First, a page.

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If you run the PINGPONG example includded with RCCE, the output are basically round trip latencies at different mesage sizes.
The 32 byte results is equal to the "zero byte" latency, if I understand correctly, since 32 bytes are written as a minimum. This would be better confirmed by the RCCE creators, in any case, I imagine the 32 byte latency to be at least very close to the zero byte one.
IF its low latency you want, RCCE is the way to go. Running in the default mode on SCC, we see a roundtrip latency of 5 microseconds. More importantly, if you look at how RCCE is implemented, we get exactly the slope you'd expect for a 4 cycle transit through a router as you plot round-trip latency vs the number of hops across the network. See the attached plot for details.
rcce_latency.gif 30.1 K
Oh, thanks for the elaborate answer. I'd really like to reproduce those results! Can I run that PINGPONG test on SCC remotely?
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Yes you can.
Pingpong is a demo app shipped with rcce.
The bottom boundary of five microseconds is somewhat confusing, because, if I try to *roughly* estimate the simplest ping-pong scenario between two cores in the same tile, I can't even get close to one microsend. Can you please explain that five microsend boundary?
Hello again Tim ,
What am I missing here ? 5 usec latency between the cores sounds to me like a disaster.
Even worst then a ping pong on a ETH fabric between remote computers.
Are you familiar with co libraries of the RCCE that improve this issue ?
I think you may be confusing µsec with microseconds there... for a local network RTT, 5ms is quite normal, but 5µs would be extraordinarily fast, and I don't think even ETH has that sort of blazingly fast network! ;-)
I've been able to reproduce the ~5µs lower boundary for the pingpong test; we've seen values around 7.5µs for 32 bytes of data. For larger message sizes, the times increase and intersect with loopback networking around 4K message size, around 100ms.
Hope this helps!
According to wiki (http://en.wikipedia.org/wiki/Microsecond):
The goal is to understand the descrepancy between the 5 microsecond boundary of RCCE ping pong and *nanosecond* scale of hardware accesses:
How from 100-200 core clocks needed to access the local MPB we can reach mind blowing enormous number of 5 microsecond?!
If you say ~200 clocks at 533MHz doesn't that mean ~0.375usec for each operation on the other MPB or config regs (tst/set bit)? or have I scrambled the arithmetic?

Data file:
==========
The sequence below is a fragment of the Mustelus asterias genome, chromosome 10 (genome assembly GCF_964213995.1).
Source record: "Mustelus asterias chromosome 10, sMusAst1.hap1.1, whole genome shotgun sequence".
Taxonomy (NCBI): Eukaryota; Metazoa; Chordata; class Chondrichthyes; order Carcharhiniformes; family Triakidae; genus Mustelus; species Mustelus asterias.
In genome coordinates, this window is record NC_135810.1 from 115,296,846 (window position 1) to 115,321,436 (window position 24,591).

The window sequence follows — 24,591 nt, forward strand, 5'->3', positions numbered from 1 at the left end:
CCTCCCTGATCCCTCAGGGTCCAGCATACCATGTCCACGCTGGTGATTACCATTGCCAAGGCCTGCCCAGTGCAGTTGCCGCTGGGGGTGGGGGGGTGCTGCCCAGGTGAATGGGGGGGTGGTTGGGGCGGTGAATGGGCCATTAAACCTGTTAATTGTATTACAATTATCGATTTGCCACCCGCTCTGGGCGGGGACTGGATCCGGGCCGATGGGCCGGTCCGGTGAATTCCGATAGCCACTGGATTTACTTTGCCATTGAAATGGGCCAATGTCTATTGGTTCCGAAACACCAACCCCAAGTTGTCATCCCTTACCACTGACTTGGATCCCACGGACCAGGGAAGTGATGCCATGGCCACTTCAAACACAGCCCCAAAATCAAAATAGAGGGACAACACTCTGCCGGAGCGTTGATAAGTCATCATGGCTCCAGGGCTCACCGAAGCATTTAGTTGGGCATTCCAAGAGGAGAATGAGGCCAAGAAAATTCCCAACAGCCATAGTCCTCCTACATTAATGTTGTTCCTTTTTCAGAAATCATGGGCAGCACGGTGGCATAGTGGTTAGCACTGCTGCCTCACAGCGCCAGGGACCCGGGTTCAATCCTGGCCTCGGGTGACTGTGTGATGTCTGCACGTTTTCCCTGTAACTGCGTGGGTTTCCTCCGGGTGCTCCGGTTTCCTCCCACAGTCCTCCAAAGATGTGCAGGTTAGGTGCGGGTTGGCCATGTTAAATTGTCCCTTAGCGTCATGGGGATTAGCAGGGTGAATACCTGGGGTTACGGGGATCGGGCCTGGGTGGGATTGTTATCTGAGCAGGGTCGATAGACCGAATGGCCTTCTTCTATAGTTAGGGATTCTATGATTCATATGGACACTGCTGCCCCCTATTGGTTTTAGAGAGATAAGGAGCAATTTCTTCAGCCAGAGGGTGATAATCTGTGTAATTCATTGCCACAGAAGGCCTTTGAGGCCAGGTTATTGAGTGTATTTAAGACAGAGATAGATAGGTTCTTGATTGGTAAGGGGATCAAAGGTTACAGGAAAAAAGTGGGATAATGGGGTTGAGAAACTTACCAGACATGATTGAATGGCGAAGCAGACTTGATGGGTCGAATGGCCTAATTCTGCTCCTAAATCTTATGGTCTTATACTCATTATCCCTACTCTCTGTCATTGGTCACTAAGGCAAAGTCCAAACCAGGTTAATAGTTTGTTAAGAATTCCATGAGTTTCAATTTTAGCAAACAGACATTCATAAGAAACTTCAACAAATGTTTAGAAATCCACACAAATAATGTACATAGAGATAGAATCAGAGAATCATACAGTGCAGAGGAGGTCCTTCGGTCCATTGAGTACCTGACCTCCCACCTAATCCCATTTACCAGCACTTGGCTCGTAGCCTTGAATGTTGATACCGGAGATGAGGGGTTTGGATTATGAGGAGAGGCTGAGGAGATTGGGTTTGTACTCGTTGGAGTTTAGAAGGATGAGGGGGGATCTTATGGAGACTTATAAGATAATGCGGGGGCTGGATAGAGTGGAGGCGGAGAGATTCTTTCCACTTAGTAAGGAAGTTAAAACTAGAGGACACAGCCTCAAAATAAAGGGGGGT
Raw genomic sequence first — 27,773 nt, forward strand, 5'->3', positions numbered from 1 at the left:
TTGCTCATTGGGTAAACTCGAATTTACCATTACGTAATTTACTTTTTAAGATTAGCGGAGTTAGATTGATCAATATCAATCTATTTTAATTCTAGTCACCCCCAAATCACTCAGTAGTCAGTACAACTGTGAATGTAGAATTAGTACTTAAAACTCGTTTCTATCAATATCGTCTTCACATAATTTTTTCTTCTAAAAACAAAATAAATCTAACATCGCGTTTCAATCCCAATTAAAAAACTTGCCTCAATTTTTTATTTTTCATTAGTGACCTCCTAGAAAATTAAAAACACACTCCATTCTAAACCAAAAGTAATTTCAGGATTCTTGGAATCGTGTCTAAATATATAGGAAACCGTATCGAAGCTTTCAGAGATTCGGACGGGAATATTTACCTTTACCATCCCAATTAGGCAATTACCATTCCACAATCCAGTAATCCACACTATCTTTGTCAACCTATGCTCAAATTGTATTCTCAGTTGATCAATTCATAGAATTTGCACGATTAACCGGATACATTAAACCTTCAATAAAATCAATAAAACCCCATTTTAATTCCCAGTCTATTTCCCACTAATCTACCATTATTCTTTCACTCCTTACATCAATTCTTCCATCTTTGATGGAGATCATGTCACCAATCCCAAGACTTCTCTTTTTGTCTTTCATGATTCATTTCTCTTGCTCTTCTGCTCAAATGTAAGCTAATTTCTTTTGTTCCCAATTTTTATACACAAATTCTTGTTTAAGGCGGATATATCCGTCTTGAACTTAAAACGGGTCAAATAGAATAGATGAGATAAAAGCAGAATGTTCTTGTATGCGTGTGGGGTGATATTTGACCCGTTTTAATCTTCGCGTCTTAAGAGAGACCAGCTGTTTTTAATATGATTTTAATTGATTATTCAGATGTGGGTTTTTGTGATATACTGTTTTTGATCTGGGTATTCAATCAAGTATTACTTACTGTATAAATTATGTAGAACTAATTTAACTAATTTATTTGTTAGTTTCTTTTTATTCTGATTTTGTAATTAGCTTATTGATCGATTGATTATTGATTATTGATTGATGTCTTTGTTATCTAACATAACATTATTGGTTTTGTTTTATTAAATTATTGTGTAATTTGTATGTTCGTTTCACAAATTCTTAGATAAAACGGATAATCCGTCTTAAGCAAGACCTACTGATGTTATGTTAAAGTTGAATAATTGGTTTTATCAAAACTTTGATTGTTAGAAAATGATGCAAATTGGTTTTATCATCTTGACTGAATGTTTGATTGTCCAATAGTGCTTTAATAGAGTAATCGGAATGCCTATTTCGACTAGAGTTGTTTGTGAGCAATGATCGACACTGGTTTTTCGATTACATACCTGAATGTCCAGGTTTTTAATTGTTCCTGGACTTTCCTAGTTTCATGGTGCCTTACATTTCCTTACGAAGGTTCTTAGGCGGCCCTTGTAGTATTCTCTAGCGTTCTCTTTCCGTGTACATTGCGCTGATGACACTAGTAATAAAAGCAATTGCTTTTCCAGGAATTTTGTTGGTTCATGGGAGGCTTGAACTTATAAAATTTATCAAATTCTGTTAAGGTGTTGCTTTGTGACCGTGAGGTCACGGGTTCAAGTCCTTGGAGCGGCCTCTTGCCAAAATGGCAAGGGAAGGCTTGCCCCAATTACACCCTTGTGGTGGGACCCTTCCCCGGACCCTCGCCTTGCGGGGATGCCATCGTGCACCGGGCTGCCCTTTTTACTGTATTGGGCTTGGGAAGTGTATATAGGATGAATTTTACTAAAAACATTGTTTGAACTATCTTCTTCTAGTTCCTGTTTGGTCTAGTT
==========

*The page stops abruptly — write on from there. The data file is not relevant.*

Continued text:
That means the equivalent of 10-15 operations for everything, including time for cache invalidates, synchronization, call & return instructions, misc flag manupulation.
Doesn't surprise me all that much, particularly for the high-level interface.
But more importantly, it's not a product but an example implementation with all source available at http://marcbug.scc-dc.com/svn/repository/trunk/rcce/
Take a look, to see what is happening. It would be great if you would improve or extend it as the RTWH folks did with non-blocking support and optimized buffer copies (Carsten Clauss and Stefan Lankes' iRCCE http://communities.intel.com/message/110482#110482).
As for me, the math is ok, but some clarifications about the clock numbers (generously provided by by Haas Werner from Intel <firstname.lastname@example.org> on Barrelfish mailing list) are essential:
"The latency table reflects the numbers from looking at the actual hardware, i.e. without taking software operation into account. The RCCE round-trip times, however, were measured by running an actual application, i.e. they rather reflect the efficiency of one particular communication algorithm than hardware properties. I do not know the precise number but there are actually several MPB accesses involved in passing data via RCCE."
"I consider the numbers as highly trustworthy as we got them through simulating the logic we built. If software is used to derive these results one has to take uncertainties in program execution into account. Even in a BareMetal environment and with this simple in-order core I doubt that you can measure times with single clock cycle precision because there is jitter among pairs of RDTSC if there are outstanding memory operations in the pipeline.
Regarding your latency-related questions, please note that all times in the latency table are measured from the output of the core, i.e. this implies a L1 miss. For memory accesses with the MPBT attribute bit set the L2 cache is transparent and as far I can see in the implementation it does not matter whether the L2 is enabled or not. So the times for your red and orange scenarios are the ones from the table, i.e. either 15 core or 45 core + 8 mesh clock cycles. I never thought about the impact on access latencies if either paging in the MMU or caching in L1 was disabled. Such time savings occur inside the P54C core, i.e. they do not affect the latencies listed in the table."
Furthermore, additional data may be obtained from the latest release of Barrelfish to support SCC chip: www.barrelfish.org.
> But more importantly, it's not a product but an example implementation with all source available at http://marcbug.scc-dc.com/svn/repository/trunk/rcce/
> Take a look, to see what is happening. It would be great if you would improve or extend it as the RTWH folks did with non-blocking support
> and optimized buffer copies (Carsten Clauss and Stefan Lankes' iRCCE http://communities.intel.com/message/110482#110482).
I hope to get to the implementation and possible improvements in the due time when the project I am engaged in will progress.
Thanks for the answer,